Martti Ahtisaari has spent some nine months in talks with Serbian and Kosovar Albanian leaders over the province's future. And today he will discuss his findings with representatives of Britain, France, Germany, Italy, Russia, and the United States, at an undisclosed location in Vienna.
Ahtisaari's months of talks are widely reported to have made little progress. Kosovo's 90 percent ethnic Albanian majority continues to demand independence from Serbia. Belgrade, backed by the province's ethnic Serbian minority, wants Kosovo returned to Serbian sovereignty and granted limited autonomy at most.
Details Slowly Emerging
Because today's session of the Contact Group took place behind closed doors, no statements were made to the press. But in recent days Ahtisaari has given hints of the broad outlines of his plan.
"My proposal takes into account the results of the talks between the sides and, where no agreement was reached, I have proposed solutions that I judge to be fair and balanced," Ahtisaari told the Parliamentary Assembly of the Council of Europe in Strasbourg on January 24. "My settlement proposal focuses strongly on the protection of minority rights. It provides the foundations of a democratic and multiethnic Kosovo in which the rights and interests of all members are firmly guaranteed and protected by institutions based on the rule of law."
Ahtisaari did not say whether this future Kosovo would be independent. But he is widely reported to favor some form of limited statehood for Kosovo.
German Foreign Ministry State Secretary Gernot Erler said this week that the UN envoy's proposal will "advocate independence for Kosovo, but with limits on its sovereignty."
Continuing International Involvement
Ahtisaari also hinted on January 24 that there will be continuing international involvement in Kosovo for years to come. "[The settlement proposal] also forces strong international civilian and military presences within the broader future international engagement in Kosovo," he said.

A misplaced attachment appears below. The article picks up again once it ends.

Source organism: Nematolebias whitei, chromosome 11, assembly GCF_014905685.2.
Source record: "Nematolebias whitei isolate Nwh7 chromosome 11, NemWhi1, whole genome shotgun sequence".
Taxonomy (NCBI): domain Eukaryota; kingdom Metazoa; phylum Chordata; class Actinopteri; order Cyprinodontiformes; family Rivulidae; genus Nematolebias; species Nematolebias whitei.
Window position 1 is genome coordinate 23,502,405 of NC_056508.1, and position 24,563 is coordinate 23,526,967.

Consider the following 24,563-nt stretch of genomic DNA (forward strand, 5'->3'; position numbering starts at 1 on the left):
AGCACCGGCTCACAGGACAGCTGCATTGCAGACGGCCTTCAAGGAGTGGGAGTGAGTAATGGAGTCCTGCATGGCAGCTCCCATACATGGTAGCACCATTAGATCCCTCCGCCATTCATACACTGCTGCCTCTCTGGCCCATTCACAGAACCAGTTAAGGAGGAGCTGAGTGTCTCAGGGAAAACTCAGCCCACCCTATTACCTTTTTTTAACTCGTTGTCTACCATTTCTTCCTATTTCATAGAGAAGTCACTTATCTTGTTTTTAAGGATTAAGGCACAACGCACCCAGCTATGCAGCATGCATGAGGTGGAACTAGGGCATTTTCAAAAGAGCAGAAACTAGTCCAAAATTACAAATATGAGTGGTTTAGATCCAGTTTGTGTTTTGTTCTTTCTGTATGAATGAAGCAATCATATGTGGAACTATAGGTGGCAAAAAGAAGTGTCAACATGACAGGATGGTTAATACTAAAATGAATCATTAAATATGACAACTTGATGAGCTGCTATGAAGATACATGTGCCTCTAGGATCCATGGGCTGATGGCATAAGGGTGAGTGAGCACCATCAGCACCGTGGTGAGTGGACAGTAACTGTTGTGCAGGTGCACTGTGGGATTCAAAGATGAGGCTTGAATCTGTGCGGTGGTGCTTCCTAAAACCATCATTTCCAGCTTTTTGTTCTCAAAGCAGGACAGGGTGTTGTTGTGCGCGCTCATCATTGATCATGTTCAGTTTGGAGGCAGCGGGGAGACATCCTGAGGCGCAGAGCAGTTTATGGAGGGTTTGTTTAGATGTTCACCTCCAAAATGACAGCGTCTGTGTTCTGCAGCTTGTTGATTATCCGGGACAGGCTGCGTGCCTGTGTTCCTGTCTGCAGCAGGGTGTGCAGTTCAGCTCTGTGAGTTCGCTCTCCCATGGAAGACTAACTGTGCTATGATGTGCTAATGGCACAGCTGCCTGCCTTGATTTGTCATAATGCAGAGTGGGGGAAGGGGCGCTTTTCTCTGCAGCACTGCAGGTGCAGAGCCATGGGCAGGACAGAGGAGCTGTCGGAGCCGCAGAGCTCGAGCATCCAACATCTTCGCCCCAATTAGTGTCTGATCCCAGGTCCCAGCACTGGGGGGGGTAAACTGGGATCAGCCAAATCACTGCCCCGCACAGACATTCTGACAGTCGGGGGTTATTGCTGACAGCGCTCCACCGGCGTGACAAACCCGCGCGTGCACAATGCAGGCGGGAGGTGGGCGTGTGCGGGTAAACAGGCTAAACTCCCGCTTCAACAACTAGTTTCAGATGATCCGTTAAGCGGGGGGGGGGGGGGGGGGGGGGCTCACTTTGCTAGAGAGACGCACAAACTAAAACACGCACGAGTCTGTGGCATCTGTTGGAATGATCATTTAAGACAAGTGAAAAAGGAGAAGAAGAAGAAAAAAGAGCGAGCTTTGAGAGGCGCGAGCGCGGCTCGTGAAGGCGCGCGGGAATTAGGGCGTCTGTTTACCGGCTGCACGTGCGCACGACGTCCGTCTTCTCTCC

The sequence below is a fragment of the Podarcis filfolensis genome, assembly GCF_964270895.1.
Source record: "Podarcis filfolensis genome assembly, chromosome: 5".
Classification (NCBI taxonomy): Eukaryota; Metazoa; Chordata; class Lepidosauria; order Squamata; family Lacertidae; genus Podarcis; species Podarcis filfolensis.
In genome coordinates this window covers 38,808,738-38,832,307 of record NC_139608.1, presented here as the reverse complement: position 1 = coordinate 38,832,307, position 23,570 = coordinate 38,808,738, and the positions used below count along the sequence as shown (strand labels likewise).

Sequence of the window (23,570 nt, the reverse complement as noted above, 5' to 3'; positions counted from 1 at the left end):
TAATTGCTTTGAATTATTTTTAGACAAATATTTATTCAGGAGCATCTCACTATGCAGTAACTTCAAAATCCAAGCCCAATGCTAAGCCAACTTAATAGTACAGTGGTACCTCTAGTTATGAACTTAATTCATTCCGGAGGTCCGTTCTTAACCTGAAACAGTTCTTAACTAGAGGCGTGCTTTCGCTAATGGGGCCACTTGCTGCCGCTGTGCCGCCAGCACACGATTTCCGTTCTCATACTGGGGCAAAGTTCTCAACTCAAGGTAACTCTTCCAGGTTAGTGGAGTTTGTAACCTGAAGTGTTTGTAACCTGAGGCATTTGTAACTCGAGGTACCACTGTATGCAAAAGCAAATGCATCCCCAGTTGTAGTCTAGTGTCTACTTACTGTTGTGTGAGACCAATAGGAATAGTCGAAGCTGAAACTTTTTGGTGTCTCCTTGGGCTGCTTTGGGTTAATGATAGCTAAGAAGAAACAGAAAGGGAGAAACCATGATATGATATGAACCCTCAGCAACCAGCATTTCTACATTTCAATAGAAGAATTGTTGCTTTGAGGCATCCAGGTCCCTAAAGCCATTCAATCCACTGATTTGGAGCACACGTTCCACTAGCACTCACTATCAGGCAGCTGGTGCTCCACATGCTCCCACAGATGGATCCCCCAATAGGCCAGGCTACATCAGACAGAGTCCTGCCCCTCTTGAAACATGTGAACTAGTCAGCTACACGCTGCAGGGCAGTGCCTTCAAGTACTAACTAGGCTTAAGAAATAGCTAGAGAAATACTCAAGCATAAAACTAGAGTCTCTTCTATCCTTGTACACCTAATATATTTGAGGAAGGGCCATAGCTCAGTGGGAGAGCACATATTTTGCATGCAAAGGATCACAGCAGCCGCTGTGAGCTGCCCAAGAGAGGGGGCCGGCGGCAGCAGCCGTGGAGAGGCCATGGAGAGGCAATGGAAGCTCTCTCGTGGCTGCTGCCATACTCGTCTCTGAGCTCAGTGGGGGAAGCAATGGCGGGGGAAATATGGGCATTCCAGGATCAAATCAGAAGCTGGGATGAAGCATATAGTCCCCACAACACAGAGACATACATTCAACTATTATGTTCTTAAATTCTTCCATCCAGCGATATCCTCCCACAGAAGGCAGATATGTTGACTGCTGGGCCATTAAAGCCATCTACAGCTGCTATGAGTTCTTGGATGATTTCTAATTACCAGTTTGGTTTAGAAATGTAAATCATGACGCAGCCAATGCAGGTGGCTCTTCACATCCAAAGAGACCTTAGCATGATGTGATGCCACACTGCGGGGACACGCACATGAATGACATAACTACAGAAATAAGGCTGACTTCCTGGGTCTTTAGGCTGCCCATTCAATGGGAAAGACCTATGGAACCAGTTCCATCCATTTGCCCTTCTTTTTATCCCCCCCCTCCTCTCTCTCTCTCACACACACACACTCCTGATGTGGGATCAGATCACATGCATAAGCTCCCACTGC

The details could become known on February 2, when Ahtisaari presents his proposal to the Serbian and Kosovar leaderships.
After that, the last -- and perhaps most difficult stage of the process -- begins: getting the UN Security Council to approve the proposal.
So far, Russia, Belgrade's traditional ally, has threatened to veto any resolution that would bestow independence on the province. If Kosovo gets independence, Serbia would lose some 15 percent of its territory.
The Showdown Ahead
No date has been set yet for taking Ahtisaari's plan to the Security Council. And in the weeks ahead, all players can be expected to mobilize for the diplomatic showdown ahead.
The crisis over Kosovo's status dates to 1989, when then Serbian leader Slobodan Milosevic revoked the province's autonomy.
In 1998, armed Kosovar Albanian separatists challenged Serbian rule and Milosevic responded with a military crackdown that resulted in hundreds of thousands of ethnic Albanians fleeing their homes.
NATO launched a 77-day air campaign in 1999 to force Belgrade's forces to withdraw from the province and the international community took stewardship of its 2 million people.
WILL THE KREMLIN BACK INDEPENDENCE? As the drive for independence grows in the Serbian province of Kosovo, the international community is speculating on how Russia, a veto-wielding member of the UN Security Council, will act. On September 22, Nicholas Whyte, director of the International Crisis Group's Europe Program, gave a briefing on the subject at RFE/RL's Washington, D.C., office. He speculated on what the Kremlin's "price" might be for agreeing to Kosovo's separation from Serbia.
LISTENListen to the entire briefing (about 45 minutes):
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